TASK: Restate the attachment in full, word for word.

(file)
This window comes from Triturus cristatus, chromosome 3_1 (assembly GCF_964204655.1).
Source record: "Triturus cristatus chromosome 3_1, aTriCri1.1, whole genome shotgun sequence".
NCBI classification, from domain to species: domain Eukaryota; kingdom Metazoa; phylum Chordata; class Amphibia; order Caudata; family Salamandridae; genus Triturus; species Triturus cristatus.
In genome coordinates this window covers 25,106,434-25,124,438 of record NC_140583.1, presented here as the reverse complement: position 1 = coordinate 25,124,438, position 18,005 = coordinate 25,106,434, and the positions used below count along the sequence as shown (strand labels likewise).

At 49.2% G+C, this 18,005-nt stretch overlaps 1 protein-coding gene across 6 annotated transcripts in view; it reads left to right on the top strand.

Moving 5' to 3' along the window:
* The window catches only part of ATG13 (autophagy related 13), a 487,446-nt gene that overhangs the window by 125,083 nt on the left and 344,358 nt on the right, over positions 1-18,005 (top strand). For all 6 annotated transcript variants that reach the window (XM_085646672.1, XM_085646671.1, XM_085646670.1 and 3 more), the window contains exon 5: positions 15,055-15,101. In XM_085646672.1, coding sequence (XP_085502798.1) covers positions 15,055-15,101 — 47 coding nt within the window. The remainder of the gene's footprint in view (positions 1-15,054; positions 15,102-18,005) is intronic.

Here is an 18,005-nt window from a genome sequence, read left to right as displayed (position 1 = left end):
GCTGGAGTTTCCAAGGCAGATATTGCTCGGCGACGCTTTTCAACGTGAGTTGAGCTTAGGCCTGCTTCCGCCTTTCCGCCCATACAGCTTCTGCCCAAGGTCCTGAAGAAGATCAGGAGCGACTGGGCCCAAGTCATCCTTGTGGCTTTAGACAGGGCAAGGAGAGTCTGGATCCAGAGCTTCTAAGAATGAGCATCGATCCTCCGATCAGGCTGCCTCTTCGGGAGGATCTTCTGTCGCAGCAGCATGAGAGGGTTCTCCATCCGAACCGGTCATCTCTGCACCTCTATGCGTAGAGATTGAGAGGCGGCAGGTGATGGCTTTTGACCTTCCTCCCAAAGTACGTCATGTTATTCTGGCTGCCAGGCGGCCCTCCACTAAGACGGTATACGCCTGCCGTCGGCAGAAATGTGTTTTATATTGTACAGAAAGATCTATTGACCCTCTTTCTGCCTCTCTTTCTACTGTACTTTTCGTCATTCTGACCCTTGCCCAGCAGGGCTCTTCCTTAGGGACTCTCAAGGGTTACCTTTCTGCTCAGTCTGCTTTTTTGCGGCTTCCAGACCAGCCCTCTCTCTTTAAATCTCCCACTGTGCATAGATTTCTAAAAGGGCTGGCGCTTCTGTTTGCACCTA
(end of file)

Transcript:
This window comes from Triturus cristatus, chromosome 3_1 (assembly GCF_964204655.1).
Source record: "Triturus cristatus chromosome 3_1, aTriCri1.1, whole genome shotgun sequence".
NCBI classification, from domain to species: domain Eukaryota; kingdom Metazoa; phylum Chordata; class Amphibia; order Caudata; family Salamandridae; genus Triturus; species Triturus cristatus.
In genome coordinates this window covers 25,106,434-25,124,438 of record NC_140583.1, presented here as the reverse complement: position 1 = coordinate 25,124,438, position 18,005 = coordinate 25,106,434, and the positions used below count along the sequence as shown (strand labels likewise).

At 49.2% G+C, this 18,005-nt stretch overlaps 1 protein-coding gene across 6 annotated transcripts in view; it reads left to right on the top strand.

Moving 5' to 3' along the window:
* The window catches only part of ATG13 (autophagy related 13), a 487,446-nt gene that overhangs the window by 125,083 nt on the left and 344,358 nt on the right, over positions 1-18,005 (top strand). For all 6 annotated transcript variants that reach the window (XM_085646672.1, XM_085646671.1, XM_085646670.1 and 3 more), the window contains exon 5: positions 15,055-15,101. In XM_085646672.1, coding sequence (XP_085502798.1) covers positions 15,055-15,101 — 47 coding nt within the window. The remainder of the gene's footprint in view (positions 1-15,054; positions 15,102-18,005) is intronic.

Here is an 18,005-nt window from a genome sequence, read left to right as displayed (position 1 = left end):
GCTGGAGTTTCCAAGGCAGATATTGCTCGGCGACGCTTTTCAACGTGAGTTGAGCTTAGGCCTGCTTCCGCCTTTCCGCCCATACAGCTTCTGCCCAAGGTCCTGAAGAAGATCAGGAGCGACTGGGCCCAAGTCATCCTTGTGGCTTTAGACAGGGCAAGGAGAGTCTGGATCCAGAGCTTCTAAGAATGAGCATCGATCCTCCGATCAGGCTGCCTCTTCGGGAGGATCTTCTGTCGCAGCAGCATGAGAGGGTTCTCCATCCGAACCGGTCATCTCTGCACCTCTATGCGTAGAGATTGAGAGGCGGCAGGTGATGGCTTTTGACCTTCCTCCCAAAGTACGTCATGTTATTCTGGCTGCCAGGCGGCCCTCCACTAAGACGGTATACGCCTGCCGTCGGCAGAAATGTGTTTTATATTGTACAGAAAGATCTATTGACCCTCTTTCTGCCTCTCTTTCTACTGTACTTTTCGTCATTCTGACCCTTGCCCAGCAGGGCTCTTCCTTAGGGACTCTCAAGGGTTACCTTTCTGCTCAGTCTGCTTTTTTGCGGCTTCCAGACCAGCCCTCTCTCTTTAAATCTCCCACTGTGCATAGATTTCTAAAAGGGCTGGCGCTTCTGTTTGCACCTA